The idea of a universal basic income for all citizens, regardless of employment status, is an attractive one. Few would disagree with the idea of creating a safety net to ensure that someone who is down on their luck or unemployed could afford food, shelter and clothing at a minimum.
However, extending universal basic income to the entire working population of a large country could be less feasible than introducing it in certain cities or for select populations. For example, there are presently around 32 million employed adults in the UK plus almost another nine million economically inactive individuals aged 16-64. If each of these roughly 40 million people received, say, £500 each month, this would equate to almost £20 billion a month or £240 billion a year – approximately double the annual NHS budget. It’s difficult to imagine this occurring at a time when governments across Europe are taking every opportunity to implement austerity.
Billionaire Elon Musk, a proponent of universal basic income, feels that in the face of increased automation “People will have time to do other things, more complex things, more interesting things… Certainly more leisure time.” Some individuals who find their jobs taken over by robots might seize the opportunity to spend more time with family and friends or relish the chance to pursue a favorite hobby or study a topic of interest, whilst receiving a modest allowance.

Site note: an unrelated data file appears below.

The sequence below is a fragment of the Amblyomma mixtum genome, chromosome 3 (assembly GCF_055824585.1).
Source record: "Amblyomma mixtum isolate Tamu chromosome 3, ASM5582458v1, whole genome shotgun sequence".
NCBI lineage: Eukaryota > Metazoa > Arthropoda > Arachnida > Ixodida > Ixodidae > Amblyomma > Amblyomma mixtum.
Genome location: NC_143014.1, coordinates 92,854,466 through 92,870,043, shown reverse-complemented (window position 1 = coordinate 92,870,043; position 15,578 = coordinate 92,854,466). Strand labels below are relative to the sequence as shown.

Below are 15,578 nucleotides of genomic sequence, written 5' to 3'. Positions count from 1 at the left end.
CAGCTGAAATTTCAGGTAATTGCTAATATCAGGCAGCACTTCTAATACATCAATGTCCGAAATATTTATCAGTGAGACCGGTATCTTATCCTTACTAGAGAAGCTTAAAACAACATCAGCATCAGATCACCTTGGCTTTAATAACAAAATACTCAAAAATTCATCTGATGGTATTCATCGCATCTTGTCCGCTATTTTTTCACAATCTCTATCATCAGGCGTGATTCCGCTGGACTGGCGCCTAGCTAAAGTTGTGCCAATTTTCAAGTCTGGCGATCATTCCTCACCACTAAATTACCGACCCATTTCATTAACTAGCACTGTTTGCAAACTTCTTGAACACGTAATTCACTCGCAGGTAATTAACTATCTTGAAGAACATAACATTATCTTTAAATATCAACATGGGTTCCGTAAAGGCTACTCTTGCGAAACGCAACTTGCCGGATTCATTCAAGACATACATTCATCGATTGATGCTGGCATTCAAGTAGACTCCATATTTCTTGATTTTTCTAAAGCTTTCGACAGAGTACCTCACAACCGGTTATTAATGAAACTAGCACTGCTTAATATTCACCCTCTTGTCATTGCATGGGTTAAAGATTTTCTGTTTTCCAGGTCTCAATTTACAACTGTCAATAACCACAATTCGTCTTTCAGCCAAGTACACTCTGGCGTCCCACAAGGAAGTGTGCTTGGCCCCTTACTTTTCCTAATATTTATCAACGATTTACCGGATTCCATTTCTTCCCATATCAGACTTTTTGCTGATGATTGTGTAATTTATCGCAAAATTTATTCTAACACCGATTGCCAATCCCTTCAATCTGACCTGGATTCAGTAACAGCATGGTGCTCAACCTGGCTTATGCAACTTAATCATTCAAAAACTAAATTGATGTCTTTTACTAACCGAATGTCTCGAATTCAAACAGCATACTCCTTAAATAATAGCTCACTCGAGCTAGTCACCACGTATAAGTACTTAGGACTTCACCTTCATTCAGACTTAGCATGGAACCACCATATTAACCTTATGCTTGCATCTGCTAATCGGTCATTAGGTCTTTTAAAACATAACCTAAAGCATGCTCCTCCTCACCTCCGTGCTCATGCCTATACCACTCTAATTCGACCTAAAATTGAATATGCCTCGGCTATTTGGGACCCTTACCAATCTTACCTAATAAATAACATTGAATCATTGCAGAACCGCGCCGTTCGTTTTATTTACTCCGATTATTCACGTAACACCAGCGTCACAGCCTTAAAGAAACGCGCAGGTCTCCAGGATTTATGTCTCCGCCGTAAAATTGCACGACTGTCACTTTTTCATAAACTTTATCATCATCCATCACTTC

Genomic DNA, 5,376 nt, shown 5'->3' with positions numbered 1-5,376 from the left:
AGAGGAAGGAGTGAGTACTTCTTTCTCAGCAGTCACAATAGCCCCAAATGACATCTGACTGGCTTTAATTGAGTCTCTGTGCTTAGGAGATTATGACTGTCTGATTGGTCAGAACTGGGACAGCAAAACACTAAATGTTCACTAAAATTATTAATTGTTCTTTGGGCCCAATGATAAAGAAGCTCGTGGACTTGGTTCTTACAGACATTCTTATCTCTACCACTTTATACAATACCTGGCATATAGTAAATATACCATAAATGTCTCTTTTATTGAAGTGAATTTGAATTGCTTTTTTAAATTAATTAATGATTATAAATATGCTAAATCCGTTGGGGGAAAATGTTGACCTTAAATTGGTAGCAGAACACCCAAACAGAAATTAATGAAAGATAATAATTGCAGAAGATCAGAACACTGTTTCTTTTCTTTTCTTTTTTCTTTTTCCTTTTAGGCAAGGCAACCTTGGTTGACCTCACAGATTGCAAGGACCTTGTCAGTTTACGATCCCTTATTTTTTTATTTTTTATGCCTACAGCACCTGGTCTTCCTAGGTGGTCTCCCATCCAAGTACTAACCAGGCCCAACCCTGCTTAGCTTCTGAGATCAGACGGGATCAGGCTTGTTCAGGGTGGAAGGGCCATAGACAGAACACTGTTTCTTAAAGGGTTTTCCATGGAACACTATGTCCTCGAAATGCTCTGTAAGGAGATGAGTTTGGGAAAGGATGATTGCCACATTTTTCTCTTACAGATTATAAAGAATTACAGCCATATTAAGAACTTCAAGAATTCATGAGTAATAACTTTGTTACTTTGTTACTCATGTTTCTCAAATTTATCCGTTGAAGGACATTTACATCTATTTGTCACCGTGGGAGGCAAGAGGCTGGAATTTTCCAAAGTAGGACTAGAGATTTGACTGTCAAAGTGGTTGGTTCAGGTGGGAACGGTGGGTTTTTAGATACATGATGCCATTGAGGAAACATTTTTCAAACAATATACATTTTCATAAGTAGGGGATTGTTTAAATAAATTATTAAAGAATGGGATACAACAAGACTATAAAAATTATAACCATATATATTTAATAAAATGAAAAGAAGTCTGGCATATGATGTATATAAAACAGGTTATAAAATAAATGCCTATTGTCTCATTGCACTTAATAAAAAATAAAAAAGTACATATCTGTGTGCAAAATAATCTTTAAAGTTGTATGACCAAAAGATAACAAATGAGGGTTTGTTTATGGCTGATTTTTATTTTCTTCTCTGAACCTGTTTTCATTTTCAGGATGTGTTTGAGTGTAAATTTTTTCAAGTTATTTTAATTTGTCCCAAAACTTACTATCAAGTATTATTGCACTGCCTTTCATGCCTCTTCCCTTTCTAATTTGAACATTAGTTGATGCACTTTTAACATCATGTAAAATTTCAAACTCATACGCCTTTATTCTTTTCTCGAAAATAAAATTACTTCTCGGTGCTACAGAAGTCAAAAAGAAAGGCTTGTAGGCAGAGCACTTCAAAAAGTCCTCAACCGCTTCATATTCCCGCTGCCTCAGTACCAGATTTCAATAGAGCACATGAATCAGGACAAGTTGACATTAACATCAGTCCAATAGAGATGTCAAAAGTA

However, some people might find themselves struggling to cope with the lack of a daily routine alongside social isolation and an increasingly sedentary lifestyle, all of which are to some degree tempered by having a job, especially one involving physical labor.
The socioeconomic paradigm shift resulting from the combination of automation and a universal basic income would be unprecedented as relationships between workers, bosses, society and the government would be drastically affected. It might even be more profitable for owners of large industries to pay their workers a subsistence wage to stay at home, whilst outsourcing their jobs to robots and computers who don’t require breaks, sick pay or pensions, won’t go on strike on account of poor working conditions or inadequate health and safety standards, and won’t raise thorny issues such as asking for a share of company profits in exchange for labor performed or suggesting factories be run as workers’ cooperatives.
Maintaining a high profit margin without having to deal with trade unions, strikes or irate workers: a capitalist’s dream. Meanwhile, the workers can stay at home, isolated from each other, as they enjoy the latest soap opera and read juicy tabloid gossip. Whatever happens, one thing is certain: society, work and our daily lives are set to see radical change over the coming decades.